Followed a link to an excerpt from Creativity: The Work and Lives of 91 Eminent People, by Mihaly Csikszentmihalyi in Psychology Today. I think the creativity is a kind of sore spot in rhet/comp, maybe in part because of the longstanding tension between rhetoricians and "creative writing" in English, but also because of the strong social-cultural turn in our field. Csikszentmihalyi's work describes the "creative personality." The democratic impulse in our discipline would rail at the idea that creativity isn't equally available to all our students, and the critical-theoretical impulse would look skeptically at how such personalities are characterized.
That said, creativity is inextricably tied to writing. You can't have invention without creativity. There's a reason why writing assignments do not provide students with a thesis statement and a list of facts and then ask students to arrange them. And even then, the better results would reflect creativity in arrangement and style. But creativity is strangely an ugly word in education (as Sir Ken Robinson points out so well in his well known TED talk) and even within rhet/comp. Ask a classroom of students if they think of themselves as creative.
So Robinson argues that we all have creative potential but that it's beat out of us by formal schooling. Perhaps it is not just schooling alone though, eh? Perhaps it is the whole popcycle, as Ulmer puts it, the ideological processes of subjectification. I don't think it is necessary to get into the whole nature/nurture debate as to whether creative people are born or made. But I do think it is interesting to consider the whole challenge of teaching writing (and hence creativity) from the perspective of subjectivity (or psychology if you prefer).
Csikszentmihalyi writes "If I had to express in one word what makes their personalities different from others, it's complexity.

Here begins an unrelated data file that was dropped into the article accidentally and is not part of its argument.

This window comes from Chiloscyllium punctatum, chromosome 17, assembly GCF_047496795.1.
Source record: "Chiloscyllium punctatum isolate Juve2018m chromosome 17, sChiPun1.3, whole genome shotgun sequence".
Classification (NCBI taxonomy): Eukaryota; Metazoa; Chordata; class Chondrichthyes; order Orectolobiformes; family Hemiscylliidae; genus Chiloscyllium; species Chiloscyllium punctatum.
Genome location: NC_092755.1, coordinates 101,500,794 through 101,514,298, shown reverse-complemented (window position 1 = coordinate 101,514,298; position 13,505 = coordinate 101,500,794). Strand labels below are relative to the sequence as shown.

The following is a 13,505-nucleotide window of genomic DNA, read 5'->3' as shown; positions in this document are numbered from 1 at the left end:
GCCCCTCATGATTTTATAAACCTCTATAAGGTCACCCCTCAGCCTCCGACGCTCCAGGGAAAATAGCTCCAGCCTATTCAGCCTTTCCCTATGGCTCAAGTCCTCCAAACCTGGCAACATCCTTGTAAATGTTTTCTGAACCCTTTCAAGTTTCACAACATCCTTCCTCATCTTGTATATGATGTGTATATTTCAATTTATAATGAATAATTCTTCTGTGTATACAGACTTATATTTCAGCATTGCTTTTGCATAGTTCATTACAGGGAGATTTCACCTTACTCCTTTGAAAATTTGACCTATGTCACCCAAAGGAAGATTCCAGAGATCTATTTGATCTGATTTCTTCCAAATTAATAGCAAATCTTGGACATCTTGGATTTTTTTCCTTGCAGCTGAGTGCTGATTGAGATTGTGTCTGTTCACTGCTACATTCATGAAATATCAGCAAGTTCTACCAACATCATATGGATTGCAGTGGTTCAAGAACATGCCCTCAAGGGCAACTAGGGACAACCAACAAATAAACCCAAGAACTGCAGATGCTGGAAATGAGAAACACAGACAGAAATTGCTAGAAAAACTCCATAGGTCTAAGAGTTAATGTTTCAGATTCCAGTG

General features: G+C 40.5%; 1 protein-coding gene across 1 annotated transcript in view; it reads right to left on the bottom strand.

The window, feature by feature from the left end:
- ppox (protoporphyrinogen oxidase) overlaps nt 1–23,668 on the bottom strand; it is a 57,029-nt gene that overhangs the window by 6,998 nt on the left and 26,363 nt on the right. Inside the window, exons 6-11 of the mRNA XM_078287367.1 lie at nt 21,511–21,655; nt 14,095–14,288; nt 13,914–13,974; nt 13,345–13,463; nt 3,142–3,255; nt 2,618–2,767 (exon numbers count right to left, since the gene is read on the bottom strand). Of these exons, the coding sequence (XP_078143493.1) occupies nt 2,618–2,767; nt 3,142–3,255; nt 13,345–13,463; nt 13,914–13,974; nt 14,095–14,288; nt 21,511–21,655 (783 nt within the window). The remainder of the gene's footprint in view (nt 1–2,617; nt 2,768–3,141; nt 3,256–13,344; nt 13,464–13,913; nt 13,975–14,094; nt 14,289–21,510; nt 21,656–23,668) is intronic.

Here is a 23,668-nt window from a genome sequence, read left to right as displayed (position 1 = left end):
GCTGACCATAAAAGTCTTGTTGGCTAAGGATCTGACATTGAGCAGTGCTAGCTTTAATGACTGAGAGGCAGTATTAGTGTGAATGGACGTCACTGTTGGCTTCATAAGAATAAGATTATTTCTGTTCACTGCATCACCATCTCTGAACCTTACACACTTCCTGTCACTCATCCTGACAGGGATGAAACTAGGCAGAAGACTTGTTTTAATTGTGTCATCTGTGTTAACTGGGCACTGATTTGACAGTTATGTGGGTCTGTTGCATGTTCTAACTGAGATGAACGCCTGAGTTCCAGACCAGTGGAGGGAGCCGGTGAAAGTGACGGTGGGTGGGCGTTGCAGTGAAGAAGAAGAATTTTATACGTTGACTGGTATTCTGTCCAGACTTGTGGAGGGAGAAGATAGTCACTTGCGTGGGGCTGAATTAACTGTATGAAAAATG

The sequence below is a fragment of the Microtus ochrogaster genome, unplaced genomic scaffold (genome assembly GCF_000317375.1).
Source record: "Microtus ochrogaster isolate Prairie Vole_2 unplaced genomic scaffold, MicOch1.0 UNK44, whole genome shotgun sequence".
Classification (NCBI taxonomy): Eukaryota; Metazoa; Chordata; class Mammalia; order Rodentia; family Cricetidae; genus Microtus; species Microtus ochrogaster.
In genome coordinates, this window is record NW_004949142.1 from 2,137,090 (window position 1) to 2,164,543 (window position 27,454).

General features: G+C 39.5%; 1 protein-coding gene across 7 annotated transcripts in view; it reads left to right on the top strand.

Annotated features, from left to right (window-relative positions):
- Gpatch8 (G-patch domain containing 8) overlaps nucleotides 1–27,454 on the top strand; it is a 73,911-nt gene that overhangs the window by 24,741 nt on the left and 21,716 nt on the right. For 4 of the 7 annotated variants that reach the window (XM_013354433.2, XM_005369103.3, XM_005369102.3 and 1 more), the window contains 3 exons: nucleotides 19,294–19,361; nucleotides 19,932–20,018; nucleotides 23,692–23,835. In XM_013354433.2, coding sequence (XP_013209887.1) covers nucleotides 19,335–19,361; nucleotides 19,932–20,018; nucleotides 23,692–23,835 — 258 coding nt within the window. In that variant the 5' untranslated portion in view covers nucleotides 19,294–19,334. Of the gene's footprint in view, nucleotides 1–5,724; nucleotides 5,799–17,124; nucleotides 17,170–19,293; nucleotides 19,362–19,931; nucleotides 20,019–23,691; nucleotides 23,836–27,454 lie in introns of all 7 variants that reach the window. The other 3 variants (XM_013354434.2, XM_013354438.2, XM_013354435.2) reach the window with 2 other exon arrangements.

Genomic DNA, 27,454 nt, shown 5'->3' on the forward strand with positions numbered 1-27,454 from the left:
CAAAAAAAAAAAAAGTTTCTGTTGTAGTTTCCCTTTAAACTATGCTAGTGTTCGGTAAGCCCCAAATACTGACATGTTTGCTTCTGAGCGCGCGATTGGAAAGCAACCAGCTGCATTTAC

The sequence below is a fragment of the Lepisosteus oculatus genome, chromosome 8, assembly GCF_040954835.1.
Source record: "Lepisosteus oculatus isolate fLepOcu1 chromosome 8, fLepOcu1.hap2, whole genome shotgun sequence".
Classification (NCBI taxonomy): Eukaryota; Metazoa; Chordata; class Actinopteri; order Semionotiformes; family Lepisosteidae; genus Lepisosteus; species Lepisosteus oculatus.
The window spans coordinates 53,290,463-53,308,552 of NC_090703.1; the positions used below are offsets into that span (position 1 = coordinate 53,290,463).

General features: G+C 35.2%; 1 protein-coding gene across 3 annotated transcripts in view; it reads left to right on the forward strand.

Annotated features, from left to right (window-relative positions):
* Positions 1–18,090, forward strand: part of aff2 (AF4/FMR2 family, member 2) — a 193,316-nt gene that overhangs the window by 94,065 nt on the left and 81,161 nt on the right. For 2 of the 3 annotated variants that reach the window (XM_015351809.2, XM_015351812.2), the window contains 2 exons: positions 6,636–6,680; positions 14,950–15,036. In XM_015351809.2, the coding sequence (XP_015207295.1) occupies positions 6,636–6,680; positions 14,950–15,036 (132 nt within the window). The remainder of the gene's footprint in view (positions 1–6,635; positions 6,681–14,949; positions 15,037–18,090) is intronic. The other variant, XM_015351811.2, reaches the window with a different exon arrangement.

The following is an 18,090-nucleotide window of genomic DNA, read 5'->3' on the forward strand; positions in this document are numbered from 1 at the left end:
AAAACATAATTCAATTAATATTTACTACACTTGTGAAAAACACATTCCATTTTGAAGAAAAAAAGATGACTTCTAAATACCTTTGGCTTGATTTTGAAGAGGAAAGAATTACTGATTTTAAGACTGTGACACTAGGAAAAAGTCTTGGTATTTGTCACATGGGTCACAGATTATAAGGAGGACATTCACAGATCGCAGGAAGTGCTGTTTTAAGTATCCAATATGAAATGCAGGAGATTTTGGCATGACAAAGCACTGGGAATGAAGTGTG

They show tendencies of thought and action that in most people are
segregated. They contain contradictory extremes; instead of being an
"individual," each of them is a 'multitude.'" Of course this immediately resonates with Deleuze and Guattari for me. The article then lists ten of these contradictory traits. Most of these are familiar and yet important to recall. Creativity demands an openness to play combined with a strong sense of discipline. Creativity requires passion for one's work but also an ability to detach oneself, to be objective and open to criticism.
I would tend to argue that pedagogy is always already about the production/management of subjectivity. After all, isn't the purpose of becoming educated to be transformed as a person? So perhaps writing pedagogy ought to be about recognizing or proliferating the multitude within.
I guess this would raise several questions.
- Is this possible? Can people be taught to be creative?
- Is this desirable? Creativity is not necessarily the best thing in life, is it? There seems to be a fair degree of unhappiness associated with creativity.
I would say that people can be taught to be more creative and that I've had my best success in doing that by putting students in unfamiliar genres (like digital composition). I can't say if it is desirable or not. However I must say that I found this short article interesting. I think it does reflect the creative people I have known. I'm not sure what it means but it makes sense that creative people feel comfortable doing things that other people do not do so well, that they have access to subjective states that are unfamiliar to others.